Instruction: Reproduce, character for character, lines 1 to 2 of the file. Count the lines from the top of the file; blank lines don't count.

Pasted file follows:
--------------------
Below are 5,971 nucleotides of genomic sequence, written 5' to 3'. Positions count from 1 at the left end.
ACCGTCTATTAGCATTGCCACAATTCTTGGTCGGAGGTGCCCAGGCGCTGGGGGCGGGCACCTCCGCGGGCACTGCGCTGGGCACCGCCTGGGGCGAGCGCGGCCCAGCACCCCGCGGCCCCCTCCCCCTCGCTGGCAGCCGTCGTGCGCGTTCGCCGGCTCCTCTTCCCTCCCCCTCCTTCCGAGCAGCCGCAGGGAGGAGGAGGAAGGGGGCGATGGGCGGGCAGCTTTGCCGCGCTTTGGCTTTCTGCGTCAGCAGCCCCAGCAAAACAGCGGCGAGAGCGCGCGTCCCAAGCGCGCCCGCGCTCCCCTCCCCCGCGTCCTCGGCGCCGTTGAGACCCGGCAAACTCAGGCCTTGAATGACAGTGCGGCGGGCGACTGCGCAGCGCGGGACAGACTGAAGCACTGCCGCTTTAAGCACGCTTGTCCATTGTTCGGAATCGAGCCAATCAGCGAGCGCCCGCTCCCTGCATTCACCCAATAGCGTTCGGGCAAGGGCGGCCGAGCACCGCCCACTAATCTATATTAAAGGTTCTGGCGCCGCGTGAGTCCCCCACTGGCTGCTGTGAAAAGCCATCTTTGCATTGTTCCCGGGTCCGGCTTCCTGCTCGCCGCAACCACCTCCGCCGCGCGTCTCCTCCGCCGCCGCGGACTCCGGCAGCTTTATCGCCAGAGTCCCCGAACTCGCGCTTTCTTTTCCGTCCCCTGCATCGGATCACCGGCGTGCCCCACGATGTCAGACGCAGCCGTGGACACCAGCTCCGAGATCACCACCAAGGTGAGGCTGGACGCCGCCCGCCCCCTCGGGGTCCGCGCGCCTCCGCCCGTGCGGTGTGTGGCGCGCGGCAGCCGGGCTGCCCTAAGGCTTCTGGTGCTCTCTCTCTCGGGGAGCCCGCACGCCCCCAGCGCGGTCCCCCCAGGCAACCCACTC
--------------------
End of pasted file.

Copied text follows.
Below are 5,971 nucleotides of genomic sequence, written 5' to 3'. Positions count from 1 at the left end.
ACCGTCTATTAGCATTGCCACAATTCTTGGTCGGAGGTGCCCAGGCGCTGGGGGCGGGCACCTCCGCGGGCACTGCGCTGGGCACCGCCTGGGGCGAGCGCGGCCCAGCACCCCGCGGCCCCCTCCCCCTCGCTGGCAGCCGTCGTGCGCGTTCGCCGGCTCCTCTTCCCTCCCCCTCCTTCCGAGCAGCCGCAGGGAGGAGGAGGAAGGGGGCGATGGGCGGGCAGCTTTGCCGCGCTTTGGCTTTCTGCGTCAGCAGCCCCAGCAAAACAGCGGCGAGAGCGCGCGTCCCAAGCGCGCCCGCGCTCCCCTCCCCCGCGTCCTCGGCGCCGTTGAGACCCGGCAAACTCAGGCCTTGAATGACAGTGCGGCGGGCGACTGCGCAGCGCGGGACAGACTGAAGCACTGCCGCTTTAAGCACGCTTGTCCATTGTTCGGAATCGAGCCAATCAGCGAGCGCCCGCTCCCTGCATTCACCCAATAGCGTTCGGGCAAGGGCGGCCGAGCACCGCCCACTAATCTATATTAAAGGTTCTGGCGCCGCGTGAGTCCCCCACTGGCTGCTGTGAAAAGCCATCTTTGCATTGTTCCCGGGTCCGGCTTCCTGCTCGCCGCAACCACCTCCGCCGCGCGTCTCCTCCGCCGCCGCGGACTCCGGCAGCTTTATCGCCAGAGTCCCCGAACTCGCGCTTTCTTTTCCGTCCCCTGCATCGGATCACCGGCGTGCCCCACGATGTCAGACGCAGCCGTGGACACCAGCTCCGAGATCACCACCAAGGTGAGGCTGGACGCCGCCCGCCCCCTCGGGGTCCGCGCGCCTCCGCCCGTGCGGTGTGTGGCGCGCGGCAGCCGGGCTGCCCTAAGGCTTCTGGTGCTCTCTCTCTCGGGGAGCCCGCACGCCCCCAGCGCGGTCCCCCCAGGCAACCCACTC